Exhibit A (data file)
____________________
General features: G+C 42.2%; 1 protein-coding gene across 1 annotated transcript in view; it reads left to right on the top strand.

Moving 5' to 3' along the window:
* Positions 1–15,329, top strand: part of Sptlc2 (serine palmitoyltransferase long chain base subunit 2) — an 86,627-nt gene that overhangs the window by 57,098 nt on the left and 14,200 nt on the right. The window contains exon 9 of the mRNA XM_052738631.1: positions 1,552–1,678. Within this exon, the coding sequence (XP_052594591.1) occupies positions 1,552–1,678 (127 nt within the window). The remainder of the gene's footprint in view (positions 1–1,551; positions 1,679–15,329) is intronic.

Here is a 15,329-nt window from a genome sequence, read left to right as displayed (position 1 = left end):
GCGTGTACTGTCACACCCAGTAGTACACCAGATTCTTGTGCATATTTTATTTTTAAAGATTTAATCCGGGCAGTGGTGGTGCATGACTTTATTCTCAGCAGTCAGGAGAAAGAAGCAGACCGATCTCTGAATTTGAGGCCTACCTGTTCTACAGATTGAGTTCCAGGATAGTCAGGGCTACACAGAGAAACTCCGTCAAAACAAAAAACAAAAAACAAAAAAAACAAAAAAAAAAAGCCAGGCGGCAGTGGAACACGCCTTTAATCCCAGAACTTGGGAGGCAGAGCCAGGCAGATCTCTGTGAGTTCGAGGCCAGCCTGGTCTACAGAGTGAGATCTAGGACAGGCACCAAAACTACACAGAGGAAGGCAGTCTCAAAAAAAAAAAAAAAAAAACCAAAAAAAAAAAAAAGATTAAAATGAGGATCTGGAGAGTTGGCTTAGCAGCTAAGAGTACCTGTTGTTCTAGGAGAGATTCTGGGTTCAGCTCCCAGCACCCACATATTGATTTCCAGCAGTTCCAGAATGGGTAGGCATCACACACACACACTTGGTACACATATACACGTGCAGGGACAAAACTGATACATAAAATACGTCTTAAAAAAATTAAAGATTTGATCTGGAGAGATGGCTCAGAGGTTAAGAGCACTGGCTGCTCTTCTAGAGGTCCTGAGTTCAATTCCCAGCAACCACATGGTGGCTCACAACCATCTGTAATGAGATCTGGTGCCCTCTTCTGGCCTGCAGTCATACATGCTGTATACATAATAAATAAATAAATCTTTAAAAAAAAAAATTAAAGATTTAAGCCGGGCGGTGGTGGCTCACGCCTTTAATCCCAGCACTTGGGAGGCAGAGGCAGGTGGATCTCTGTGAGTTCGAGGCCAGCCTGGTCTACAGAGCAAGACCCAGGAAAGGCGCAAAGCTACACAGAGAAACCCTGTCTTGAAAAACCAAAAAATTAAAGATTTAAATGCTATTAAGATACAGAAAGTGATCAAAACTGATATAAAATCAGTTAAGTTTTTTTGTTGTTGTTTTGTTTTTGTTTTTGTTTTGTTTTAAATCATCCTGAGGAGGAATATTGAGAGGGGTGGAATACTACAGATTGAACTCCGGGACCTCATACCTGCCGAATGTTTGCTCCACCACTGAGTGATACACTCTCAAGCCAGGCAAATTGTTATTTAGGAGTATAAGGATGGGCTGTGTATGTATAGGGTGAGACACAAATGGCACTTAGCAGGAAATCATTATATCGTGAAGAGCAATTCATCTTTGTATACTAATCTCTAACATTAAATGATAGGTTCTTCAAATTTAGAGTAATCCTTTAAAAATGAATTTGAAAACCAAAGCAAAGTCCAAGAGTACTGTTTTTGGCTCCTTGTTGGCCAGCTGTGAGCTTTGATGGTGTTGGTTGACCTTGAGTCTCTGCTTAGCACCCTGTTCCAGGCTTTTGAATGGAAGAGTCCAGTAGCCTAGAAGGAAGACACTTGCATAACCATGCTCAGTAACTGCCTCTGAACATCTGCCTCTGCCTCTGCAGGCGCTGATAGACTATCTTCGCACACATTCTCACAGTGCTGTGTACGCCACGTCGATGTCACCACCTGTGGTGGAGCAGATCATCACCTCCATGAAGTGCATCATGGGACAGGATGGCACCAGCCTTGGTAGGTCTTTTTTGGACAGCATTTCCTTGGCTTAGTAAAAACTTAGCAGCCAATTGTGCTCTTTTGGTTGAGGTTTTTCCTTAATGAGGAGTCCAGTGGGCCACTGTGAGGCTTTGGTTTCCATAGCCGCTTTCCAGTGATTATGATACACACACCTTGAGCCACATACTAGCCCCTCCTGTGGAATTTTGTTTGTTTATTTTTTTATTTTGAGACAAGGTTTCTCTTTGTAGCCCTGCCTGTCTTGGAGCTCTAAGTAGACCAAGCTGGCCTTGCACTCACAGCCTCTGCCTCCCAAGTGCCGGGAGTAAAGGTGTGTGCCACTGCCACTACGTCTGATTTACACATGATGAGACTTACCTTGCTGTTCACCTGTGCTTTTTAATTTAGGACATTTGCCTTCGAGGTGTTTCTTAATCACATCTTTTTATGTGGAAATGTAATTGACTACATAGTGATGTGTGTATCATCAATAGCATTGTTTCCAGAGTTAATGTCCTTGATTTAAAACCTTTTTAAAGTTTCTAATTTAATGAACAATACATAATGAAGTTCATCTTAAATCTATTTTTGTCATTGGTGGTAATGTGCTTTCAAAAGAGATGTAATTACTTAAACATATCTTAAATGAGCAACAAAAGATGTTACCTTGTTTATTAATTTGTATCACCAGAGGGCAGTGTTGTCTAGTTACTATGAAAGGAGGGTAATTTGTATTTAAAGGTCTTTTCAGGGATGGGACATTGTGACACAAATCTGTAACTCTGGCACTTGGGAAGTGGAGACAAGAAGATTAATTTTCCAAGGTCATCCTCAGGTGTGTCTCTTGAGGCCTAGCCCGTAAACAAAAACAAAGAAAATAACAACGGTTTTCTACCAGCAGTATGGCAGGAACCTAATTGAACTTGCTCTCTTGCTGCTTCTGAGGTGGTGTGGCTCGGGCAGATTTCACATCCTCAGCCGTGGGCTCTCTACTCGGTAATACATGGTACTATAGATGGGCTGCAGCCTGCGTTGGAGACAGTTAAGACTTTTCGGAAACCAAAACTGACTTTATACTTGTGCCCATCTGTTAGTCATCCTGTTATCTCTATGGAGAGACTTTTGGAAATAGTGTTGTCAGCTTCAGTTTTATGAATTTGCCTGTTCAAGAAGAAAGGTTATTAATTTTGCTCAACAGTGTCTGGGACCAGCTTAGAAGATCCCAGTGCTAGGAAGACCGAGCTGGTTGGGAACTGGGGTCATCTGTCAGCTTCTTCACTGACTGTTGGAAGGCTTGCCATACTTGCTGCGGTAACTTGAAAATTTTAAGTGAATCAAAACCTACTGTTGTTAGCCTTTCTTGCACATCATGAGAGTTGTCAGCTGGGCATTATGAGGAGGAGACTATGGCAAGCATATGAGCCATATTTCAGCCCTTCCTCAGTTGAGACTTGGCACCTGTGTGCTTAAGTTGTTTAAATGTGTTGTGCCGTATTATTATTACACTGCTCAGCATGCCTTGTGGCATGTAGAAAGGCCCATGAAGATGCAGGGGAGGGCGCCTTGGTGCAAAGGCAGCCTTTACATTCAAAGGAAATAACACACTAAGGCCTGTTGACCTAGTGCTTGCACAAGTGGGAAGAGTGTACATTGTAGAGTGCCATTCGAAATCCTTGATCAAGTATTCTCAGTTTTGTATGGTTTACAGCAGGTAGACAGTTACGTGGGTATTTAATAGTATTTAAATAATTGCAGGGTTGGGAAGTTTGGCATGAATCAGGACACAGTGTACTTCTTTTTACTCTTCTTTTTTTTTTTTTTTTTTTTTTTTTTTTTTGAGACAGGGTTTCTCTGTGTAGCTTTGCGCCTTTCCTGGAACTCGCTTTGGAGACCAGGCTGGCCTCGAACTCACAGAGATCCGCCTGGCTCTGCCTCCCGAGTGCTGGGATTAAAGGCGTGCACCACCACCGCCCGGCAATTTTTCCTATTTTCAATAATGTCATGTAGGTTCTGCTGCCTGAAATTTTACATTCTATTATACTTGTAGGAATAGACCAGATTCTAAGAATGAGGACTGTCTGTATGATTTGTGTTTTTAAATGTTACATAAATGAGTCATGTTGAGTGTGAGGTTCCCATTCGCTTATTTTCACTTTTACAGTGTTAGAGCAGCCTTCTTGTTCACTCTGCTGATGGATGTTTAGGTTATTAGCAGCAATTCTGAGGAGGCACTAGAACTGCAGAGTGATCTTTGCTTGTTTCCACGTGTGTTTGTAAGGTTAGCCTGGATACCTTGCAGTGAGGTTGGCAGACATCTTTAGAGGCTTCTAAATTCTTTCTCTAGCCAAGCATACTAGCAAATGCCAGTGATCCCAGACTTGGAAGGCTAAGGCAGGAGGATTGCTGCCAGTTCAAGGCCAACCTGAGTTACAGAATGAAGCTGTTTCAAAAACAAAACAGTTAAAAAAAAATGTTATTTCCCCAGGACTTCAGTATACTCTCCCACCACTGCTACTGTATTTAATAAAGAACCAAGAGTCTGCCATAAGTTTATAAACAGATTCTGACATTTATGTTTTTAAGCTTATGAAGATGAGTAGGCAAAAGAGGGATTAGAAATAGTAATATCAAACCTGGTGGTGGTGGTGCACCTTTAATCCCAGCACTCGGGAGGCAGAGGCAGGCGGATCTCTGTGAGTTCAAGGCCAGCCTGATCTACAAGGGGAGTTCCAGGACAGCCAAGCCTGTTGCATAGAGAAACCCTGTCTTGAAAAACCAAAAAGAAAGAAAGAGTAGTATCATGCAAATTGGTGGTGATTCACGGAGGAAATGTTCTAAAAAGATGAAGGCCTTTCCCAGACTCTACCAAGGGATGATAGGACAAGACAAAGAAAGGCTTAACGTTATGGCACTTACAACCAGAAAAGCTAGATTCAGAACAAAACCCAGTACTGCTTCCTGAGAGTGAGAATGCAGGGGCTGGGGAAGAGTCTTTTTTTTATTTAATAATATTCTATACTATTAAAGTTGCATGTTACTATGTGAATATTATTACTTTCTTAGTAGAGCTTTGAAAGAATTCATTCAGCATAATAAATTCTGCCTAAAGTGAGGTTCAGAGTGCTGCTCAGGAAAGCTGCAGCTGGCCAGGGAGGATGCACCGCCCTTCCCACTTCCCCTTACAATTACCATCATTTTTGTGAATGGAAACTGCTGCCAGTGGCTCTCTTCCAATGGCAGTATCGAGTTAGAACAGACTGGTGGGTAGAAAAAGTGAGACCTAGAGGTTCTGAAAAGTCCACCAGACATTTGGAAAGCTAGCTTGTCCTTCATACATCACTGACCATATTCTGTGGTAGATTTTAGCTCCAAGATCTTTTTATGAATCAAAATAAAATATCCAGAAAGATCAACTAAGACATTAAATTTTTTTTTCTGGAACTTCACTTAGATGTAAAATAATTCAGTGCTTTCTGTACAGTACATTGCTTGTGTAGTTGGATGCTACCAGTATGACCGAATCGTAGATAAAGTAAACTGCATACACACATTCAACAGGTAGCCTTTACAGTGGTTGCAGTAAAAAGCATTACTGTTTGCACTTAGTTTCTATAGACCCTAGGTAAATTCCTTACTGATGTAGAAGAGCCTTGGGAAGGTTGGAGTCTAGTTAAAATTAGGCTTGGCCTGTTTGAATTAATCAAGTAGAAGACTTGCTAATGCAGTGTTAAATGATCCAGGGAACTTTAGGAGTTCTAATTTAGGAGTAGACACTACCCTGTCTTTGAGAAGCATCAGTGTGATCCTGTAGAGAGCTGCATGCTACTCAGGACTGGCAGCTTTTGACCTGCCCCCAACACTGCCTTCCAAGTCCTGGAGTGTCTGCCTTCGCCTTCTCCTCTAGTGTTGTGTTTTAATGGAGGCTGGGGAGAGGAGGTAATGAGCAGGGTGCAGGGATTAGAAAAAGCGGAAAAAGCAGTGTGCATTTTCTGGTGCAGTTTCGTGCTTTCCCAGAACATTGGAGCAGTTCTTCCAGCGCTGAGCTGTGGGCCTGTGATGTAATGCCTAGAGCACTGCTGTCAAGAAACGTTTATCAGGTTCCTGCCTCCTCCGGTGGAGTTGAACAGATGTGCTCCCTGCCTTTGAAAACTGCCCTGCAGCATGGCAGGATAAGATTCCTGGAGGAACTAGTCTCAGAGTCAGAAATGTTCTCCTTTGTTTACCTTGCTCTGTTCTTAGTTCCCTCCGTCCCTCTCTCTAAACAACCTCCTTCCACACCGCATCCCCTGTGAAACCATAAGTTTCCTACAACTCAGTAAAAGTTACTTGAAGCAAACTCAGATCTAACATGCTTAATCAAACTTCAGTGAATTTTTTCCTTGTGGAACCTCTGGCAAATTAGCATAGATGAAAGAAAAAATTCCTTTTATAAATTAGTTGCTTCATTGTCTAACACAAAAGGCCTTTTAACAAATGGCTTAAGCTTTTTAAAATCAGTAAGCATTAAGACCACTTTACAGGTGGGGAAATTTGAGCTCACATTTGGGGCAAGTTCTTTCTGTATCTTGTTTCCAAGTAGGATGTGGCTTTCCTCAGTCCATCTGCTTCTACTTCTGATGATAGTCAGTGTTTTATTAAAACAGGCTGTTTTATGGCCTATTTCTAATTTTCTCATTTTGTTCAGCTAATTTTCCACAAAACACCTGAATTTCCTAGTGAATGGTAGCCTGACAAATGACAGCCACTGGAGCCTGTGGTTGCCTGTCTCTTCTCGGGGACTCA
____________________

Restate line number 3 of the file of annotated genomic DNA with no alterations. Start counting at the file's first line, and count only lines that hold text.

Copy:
* Positions 1–15,329, top strand: part of Sptlc2 (serine palmitoyltransferase long chain base subunit 2) — an 86,627-nt gene that overhangs the window by 57,098 nt on the left and 14,200 nt on the right. The window contains exon 9 of the mRNA XM_052738631.1: positions 1,552–1,678. Within this exon, the coding sequence (XP_052594591.1) occupies positions 1,552–1,678 (127 nt within the window). The remainder of the gene's footprint in view (positions 1–1,551; positions 1,679–15,329) is intronic.